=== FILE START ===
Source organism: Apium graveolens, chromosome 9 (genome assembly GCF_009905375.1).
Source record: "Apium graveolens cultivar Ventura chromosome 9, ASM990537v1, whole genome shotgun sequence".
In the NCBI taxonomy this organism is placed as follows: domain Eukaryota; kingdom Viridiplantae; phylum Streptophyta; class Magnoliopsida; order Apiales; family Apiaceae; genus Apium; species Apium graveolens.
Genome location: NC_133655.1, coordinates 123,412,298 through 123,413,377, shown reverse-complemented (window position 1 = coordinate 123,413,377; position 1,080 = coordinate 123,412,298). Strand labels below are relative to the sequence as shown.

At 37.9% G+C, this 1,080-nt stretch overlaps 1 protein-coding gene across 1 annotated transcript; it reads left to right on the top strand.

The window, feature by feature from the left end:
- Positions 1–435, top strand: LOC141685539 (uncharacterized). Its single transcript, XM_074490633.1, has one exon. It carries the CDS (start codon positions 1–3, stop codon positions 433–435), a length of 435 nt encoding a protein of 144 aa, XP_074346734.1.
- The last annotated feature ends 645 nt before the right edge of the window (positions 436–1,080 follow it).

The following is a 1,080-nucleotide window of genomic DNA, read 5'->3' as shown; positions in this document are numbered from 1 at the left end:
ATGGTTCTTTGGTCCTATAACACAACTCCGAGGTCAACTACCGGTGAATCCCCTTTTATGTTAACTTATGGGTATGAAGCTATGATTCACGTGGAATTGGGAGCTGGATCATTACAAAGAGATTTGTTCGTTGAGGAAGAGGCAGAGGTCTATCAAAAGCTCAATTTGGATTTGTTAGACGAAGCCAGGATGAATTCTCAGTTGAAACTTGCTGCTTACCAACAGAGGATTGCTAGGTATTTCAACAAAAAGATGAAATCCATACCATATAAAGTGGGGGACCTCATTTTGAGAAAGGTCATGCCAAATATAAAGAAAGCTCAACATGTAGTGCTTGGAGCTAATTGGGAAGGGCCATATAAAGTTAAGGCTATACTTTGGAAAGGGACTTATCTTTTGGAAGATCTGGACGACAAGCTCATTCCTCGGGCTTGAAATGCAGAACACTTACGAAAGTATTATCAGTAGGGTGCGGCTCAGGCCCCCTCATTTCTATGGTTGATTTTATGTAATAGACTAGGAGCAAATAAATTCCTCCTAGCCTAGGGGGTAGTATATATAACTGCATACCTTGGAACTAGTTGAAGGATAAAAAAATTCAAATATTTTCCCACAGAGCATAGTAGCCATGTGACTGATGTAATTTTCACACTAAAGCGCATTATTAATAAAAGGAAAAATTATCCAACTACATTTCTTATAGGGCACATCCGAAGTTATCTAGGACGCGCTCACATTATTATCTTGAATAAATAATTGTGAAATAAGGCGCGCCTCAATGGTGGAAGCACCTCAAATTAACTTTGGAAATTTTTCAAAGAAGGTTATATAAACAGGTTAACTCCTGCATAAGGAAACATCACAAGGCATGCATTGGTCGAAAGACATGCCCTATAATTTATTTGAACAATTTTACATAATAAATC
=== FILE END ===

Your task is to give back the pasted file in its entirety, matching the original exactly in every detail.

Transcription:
Source organism: Apium graveolens, chromosome 9 (genome assembly GCF_009905375.1).
Source record: "Apium graveolens cultivar Ventura chromosome 9, ASM990537v1, whole genome shotgun sequence".
In the NCBI taxonomy this organism is placed as follows: domain Eukaryota; kingdom Viridiplantae; phylum Streptophyta; class Magnoliopsida; order Apiales; family Apiaceae; genus Apium; species Apium graveolens.
Genome location: NC_133655.1, coordinates 123,412,298 through 123,413,377, shown reverse-complemented (window position 1 = coordinate 123,413,377; position 1,080 = coordinate 123,412,298). Strand labels below are relative to the sequence as shown.

At 37.9% G+C, this 1,080-nt stretch overlaps 1 protein-coding gene across 1 annotated transcript; it reads left to right on the top strand.

The window, feature by feature from the left end:
- Positions 1–435, top strand: LOC141685539 (uncharacterized). Its single transcript, XM_074490633.1, has one exon. It carries the CDS (start codon positions 1–3, stop codon positions 433–435), a length of 435 nt encoding a protein of 144 aa, XP_074346734.1.
- The last annotated feature ends 645 nt before the right edge of the window (positions 436–1,080 follow it).

The following is a 1,080-nucleotide window of genomic DNA, read 5'->3' as shown; positions in this document are numbered from 1 at the left end:
ATGGTTCTTTGGTCCTATAACACAACTCCGAGGTCAACTACCGGTGAATCCCCTTTTATGTTAACTTATGGGTATGAAGCTATGATTCACGTGGAATTGGGAGCTGGATCATTACAAAGAGATTTGTTCGTTGAGGAAGAGGCAGAGGTCTATCAAAAGCTCAATTTGGATTTGTTAGACGAAGCCAGGATGAATTCTCAGTTGAAACTTGCTGCTTACCAACAGAGGATTGCTAGGTATTTCAACAAAAAGATGAAATCCATACCATATAAAGTGGGGGACCTCATTTTGAGAAAGGTCATGCCAAATATAAAGAAAGCTCAACATGTAGTGCTTGGAGCTAATTGGGAAGGGCCATATAAAGTTAAGGCTATACTTTGGAAAGGGACTTATCTTTTGGAAGATCTGGACGACAAGCTCATTCCTCGGGCTTGAAATGCAGAACACTTACGAAAGTATTATCAGTAGGGTGCGGCTCAGGCCCCCTCATTTCTATGGTTGATTTTATGTAATAGACTAGGAGCAAATAAATTCCTCCTAGCCTAGGGGGTAGTATATATAACTGCATACCTTGGAACTAGTTGAAGGATAAAAAAATTCAAATATTTTCCCACAGAGCATAGTAGCCATGTGACTGATGTAATTTTCACACTAAAGCGCATTATTAATAAAAGGAAAAATTATCCAACTACATTTCTTATAGGGCACATCCGAAGTTATCTAGGACGCGCTCACATTATTATCTTGAATAAATAATTGTGAAATAAGGCGCGCCTCAATGGTGGAAGCACCTCAAATTAACTTTGGAAATTTTTCAAAGAAGGTTATATAAACAGGTTAACTCCTGCATAAGGAAACATCACAAGGCATGCATTGGTCGAAAGACATGCCCTATAATTTATTTGAACAATTTTACATAATAAATC